Wednesday, May 1, 2013

The Mischief Maker: Sofia Coppola's LICK THE STAR (1998)

 
Just as Francois Truffaut's 1957 short Les Mistons haunted nearly his entire canon, Sofia Coppola's 1998 mini-feature Lick the Star has also clearly foreshadowed every one of her films as well.  Opening with what has become Coppola's trademark shot (a character staring longingly out of a moving vehicle's window at something the audience can't see), Lick the Star is most closely aligned to Sofia's first feature The Virgin Suicides but elements of this striking fourteen minute feature can be felt in everything from Somewhere to even the trailer to The Bling Ring.  Like Les Mistons, Lick the Star is ground zero for a filmmaker's future canon and it would mark Coppola as one of the last true auteur's in modern cinema.



 
  While the film wouldn't be her first behind the screen credit (most notably she had co-written her father's short Life Without Zoe a decade before and had co-directed a little seen short entitled Bed Bath and Beyond in 1996), the shot on 16mm black and white Lick the Star marks the first time a film was graced with the "Directed by Sofia Coppola" credit.  Simply put, Lick The Star marks the true introduction to the artistry of Sofia Coppola even though she had been in the public spotlight for most of her life.   


 
Focused on a group of junior high school girls who have come up with a sure to be doomed plan to slowly poison the boys in their school, Lick the Star is a striking first work that benefits greatly from Coppola's precise directorial stylings and the rich photography of Lance Acord, who would soon become one of the most important cinematographers in all of modern American cinema.  Powered be a soundtrack featuring Free Kitten, The Amps and The Go Gos, and featuring cameos from the likes of Peter Bogdanovich and Zoe Cassavetes, Lick the Star is funny, haunting, provocative and sexy.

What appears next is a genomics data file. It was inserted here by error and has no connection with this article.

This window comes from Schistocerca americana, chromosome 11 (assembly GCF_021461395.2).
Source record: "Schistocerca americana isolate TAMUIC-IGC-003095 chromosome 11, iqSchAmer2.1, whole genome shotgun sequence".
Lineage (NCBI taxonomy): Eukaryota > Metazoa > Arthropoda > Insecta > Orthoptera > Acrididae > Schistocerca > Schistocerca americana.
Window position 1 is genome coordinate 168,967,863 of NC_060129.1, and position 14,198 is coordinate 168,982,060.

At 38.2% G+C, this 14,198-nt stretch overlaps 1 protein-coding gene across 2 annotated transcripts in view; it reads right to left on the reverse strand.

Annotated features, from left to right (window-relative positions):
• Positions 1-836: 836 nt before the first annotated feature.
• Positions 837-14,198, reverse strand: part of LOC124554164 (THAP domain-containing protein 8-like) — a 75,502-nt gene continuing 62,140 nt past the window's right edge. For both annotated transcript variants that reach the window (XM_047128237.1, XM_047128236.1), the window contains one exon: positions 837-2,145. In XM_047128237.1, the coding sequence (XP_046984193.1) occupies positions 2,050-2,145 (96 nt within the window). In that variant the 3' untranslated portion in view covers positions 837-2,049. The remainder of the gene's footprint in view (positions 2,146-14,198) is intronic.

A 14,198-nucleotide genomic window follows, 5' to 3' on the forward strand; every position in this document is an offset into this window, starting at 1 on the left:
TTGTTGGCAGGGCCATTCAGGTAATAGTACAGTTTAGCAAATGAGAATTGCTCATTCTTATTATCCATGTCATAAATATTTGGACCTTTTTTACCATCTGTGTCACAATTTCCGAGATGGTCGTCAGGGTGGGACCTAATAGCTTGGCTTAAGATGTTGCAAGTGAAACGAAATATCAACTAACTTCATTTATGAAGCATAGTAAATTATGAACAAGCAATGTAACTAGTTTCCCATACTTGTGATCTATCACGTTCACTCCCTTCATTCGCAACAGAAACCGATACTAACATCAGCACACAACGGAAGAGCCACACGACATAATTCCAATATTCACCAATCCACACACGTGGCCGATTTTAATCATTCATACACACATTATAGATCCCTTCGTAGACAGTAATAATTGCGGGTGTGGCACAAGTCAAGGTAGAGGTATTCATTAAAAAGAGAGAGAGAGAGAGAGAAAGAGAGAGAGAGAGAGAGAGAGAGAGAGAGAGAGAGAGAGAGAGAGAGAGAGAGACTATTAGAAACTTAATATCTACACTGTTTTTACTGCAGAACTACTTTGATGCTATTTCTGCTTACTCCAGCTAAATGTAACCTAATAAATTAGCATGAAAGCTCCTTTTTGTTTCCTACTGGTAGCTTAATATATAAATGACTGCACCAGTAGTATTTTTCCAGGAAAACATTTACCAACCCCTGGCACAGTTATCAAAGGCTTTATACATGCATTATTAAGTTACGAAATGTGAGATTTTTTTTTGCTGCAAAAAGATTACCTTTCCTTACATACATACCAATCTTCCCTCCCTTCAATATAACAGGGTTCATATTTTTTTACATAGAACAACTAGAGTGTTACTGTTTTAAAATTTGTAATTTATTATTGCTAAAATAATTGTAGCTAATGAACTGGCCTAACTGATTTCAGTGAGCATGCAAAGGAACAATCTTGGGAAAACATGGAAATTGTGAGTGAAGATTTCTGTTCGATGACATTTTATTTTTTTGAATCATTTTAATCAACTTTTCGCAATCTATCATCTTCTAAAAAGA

If Lick the Star felt like a successful short upon its release in 1998, viewed today after nearly a decade and a half of feature films by Sofia Coppola it feels like a minor landmark work.  It becomes especially enduring after seeing The Virgin Suicides, Somewhere and the extraordinary "Playground Love" video Sofia directed for Air.  While it might only last fourteen minutes, there is an entire lifetime of planning behind Lick the Star that can be felt in every frame of the film. 


 
 
Lick the Star would play on The Independent Film Channel throughout the late part of 1998 and would later appear as an extra on a DVD entitled Hop.  For the people who saw it in 1998, Lick the Star helped erase the infamy that had followed Sofia Coppola in the nineties due to her viciously maligned performance in The Godfather Part 3.  More importantly it would help her secure funding for The Virgin Suicides, a work that would establish her less than two years later as one of the key new voices in modern cinema. 

 
-Jeremy Richey, 2013-
 


 

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